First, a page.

Finally! I wrote this article on the 18th of March, but due to wordpress problems, I am only able to publish it today (even though the justification button still doesn’t work… -_-)
It is difficult to resume the past five days in an article. Rather impossible. So much has been experienced, so much has been seen, so much has been felt in the soul and in the heart…- Where to begin?
Let’s talk about the man to whom the festival does tribute to, then. Lalon, (লালন) also known as Lalon Sain, Lalon Shah, Lalon Fakir was a Bengali Baul saint, mystic, songwriter, social reformer and thinker. Considered an archetypal icon of Bengali culture, Lalon inspired and influenced many poets, social and religious thinkers including Rabindranath Tagore, Kazi Nazrul Islam, and Allen Ginsberg albeit he “rejected all distinctions of caste and creed”. Widely celebrated as an epitome of religious tolerance, he was also accused of heresy during his lifetime and after his death. In his songs, Lalon envisioned a society where all religions and beliefs would stay in harmony. (…) Every year on the occasion of Dol Festival, thousands of his disciples and devotees assemble at Lalon Akhrah, and pay homage to the departed guru through celebration and discussion of his songs and philosophy for three days. In 2004, Lalon was placed at number 12 in the BBC’s poll of the Greatest Bengali of All Time. (Thank you Wikipedia – read the complete article about him here.)
The festival, for me, has been a melting pot of discoveries, laughs, spiritual enlightenment, food testing, new friends making, crazy-lovely-twisted experiences, all covered by lots of love and music.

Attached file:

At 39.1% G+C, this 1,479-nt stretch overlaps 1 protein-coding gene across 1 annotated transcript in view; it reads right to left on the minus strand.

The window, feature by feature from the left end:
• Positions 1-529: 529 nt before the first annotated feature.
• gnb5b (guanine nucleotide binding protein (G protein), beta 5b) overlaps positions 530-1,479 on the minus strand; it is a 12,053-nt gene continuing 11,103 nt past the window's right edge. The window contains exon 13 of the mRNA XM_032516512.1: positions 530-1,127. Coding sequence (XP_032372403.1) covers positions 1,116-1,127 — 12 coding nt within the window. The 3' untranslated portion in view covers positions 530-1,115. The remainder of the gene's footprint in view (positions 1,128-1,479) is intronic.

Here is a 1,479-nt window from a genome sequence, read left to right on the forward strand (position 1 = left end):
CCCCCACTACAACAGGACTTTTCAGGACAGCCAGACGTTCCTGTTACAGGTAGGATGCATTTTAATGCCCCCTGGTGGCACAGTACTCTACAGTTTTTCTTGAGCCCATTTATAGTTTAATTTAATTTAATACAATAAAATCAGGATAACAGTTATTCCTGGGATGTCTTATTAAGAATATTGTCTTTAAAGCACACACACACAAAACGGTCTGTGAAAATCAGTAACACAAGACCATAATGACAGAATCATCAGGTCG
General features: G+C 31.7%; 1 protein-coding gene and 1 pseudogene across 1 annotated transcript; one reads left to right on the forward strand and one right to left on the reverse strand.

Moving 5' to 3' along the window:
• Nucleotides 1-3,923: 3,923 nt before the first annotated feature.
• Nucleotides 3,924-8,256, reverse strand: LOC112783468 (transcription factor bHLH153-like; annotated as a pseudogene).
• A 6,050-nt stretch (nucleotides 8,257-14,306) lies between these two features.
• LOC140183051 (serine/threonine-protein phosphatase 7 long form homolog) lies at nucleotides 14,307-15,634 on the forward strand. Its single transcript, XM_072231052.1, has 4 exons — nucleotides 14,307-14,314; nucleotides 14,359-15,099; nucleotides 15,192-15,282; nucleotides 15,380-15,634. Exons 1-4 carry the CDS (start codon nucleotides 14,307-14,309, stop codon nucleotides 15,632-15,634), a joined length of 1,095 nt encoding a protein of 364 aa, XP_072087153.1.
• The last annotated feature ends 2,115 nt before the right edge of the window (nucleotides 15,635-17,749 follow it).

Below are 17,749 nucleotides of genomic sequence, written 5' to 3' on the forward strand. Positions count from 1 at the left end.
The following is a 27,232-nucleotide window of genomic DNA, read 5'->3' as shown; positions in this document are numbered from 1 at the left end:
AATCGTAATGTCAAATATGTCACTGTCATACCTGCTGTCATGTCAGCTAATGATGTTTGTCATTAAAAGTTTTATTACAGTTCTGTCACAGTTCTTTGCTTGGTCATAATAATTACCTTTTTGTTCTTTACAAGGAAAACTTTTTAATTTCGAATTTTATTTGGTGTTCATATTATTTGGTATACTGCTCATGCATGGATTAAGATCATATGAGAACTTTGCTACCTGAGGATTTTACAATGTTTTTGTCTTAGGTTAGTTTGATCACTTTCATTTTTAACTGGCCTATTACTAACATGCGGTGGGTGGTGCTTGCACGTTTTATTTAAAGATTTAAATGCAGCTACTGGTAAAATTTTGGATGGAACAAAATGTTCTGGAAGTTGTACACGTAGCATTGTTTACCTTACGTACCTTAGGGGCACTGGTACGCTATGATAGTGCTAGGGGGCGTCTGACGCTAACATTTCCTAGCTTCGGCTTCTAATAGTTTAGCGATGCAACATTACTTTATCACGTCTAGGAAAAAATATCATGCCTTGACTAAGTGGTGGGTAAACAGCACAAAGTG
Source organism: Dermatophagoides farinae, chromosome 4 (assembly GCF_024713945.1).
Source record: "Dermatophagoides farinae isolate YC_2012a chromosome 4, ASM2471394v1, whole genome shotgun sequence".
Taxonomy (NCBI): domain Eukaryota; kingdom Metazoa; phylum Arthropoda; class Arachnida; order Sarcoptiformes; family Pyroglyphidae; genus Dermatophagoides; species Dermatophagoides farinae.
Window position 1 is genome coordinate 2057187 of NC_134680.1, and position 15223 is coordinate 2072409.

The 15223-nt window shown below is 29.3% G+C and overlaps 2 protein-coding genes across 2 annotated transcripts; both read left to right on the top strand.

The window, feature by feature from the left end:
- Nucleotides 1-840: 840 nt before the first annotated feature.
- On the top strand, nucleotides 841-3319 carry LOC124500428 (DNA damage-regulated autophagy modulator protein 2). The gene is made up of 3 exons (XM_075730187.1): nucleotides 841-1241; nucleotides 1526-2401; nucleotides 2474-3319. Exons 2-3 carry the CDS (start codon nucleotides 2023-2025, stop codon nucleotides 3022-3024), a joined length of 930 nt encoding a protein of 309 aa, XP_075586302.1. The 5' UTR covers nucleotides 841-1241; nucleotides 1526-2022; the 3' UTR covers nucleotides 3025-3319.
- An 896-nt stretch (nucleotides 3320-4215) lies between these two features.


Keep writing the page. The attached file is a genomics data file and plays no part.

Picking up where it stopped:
I’ve road a big wheel without engine nor security, I discovered the countryside of Bangladesh, I swam in its’ rivers, traveled by its’ crazy means of transportation (on a plank of wood pulled by a electric bicycle!), I admired the work of some craftsmen, I stepped into an authentic Bangladeshi kitchen, I communicated with some wise men without speaking the same language they did, I enjoyed my new friends concert sitting on the stage behind them, I tasted countless new types of food and sweets (no idea what they were called or made of, I would just try all these new flavours), I payed my respects to Lalons’ sepulture, I observed weird looking and behaving folks wandering happily and freely around, I shared meals with 15 other guys sitting on the floor of the living room of the flat where we were hosted, I realized I was the only westerner around (!), I tried playing different traditional Bangali instruments under the supervision of a 10 years old genius, I danced in the sand, I learned some Bangla words, I wore a sharee for the first time, I enjoyed Baul music everywhere, all day long, all the time, I did some yoga, and above all, I lived, laughed and loved. So much. So so much. I felt so alive. I felt so welcome. I felt part of it. I’ve got the proof that even if you are from a different country, a different culture, that you speak a different language, you can bond with people. In a truly deep way. “Anando Asbei” means “Happiness will come” (Lalons’ words). Everybody kept singing it during the whole festival but for me, happiness was each and every moment I got to live in Kushtia.
I am so blessed. SO BLESSED!!!!
More photos and videos in my instagram – follow me! @hit_the_road_girl